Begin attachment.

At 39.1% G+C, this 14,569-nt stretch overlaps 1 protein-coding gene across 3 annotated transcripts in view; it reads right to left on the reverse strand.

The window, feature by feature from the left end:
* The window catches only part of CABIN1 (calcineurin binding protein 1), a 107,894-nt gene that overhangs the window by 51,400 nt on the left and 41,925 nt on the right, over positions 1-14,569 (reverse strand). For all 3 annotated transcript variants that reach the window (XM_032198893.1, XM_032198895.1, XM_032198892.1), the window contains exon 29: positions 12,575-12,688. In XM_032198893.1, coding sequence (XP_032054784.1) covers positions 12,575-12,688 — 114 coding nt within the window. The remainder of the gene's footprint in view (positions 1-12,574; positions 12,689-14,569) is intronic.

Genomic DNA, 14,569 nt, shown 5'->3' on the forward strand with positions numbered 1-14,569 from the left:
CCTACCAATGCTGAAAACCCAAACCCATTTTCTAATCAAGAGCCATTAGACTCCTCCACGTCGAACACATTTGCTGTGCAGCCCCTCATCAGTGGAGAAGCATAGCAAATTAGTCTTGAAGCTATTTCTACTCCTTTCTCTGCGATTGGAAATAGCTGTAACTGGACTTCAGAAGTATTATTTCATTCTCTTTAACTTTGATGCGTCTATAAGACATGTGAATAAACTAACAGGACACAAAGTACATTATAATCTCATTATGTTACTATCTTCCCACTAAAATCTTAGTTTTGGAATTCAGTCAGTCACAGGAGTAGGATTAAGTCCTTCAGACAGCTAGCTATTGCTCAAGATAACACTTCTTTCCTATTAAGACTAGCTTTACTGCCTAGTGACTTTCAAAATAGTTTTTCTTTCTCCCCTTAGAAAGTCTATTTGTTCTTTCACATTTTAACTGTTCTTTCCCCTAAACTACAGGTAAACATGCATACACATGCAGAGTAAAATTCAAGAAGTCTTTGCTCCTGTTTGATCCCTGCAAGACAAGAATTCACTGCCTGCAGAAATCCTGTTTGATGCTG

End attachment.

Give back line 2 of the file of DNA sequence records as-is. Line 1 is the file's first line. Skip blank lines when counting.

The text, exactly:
The window, feature by feature from the left end: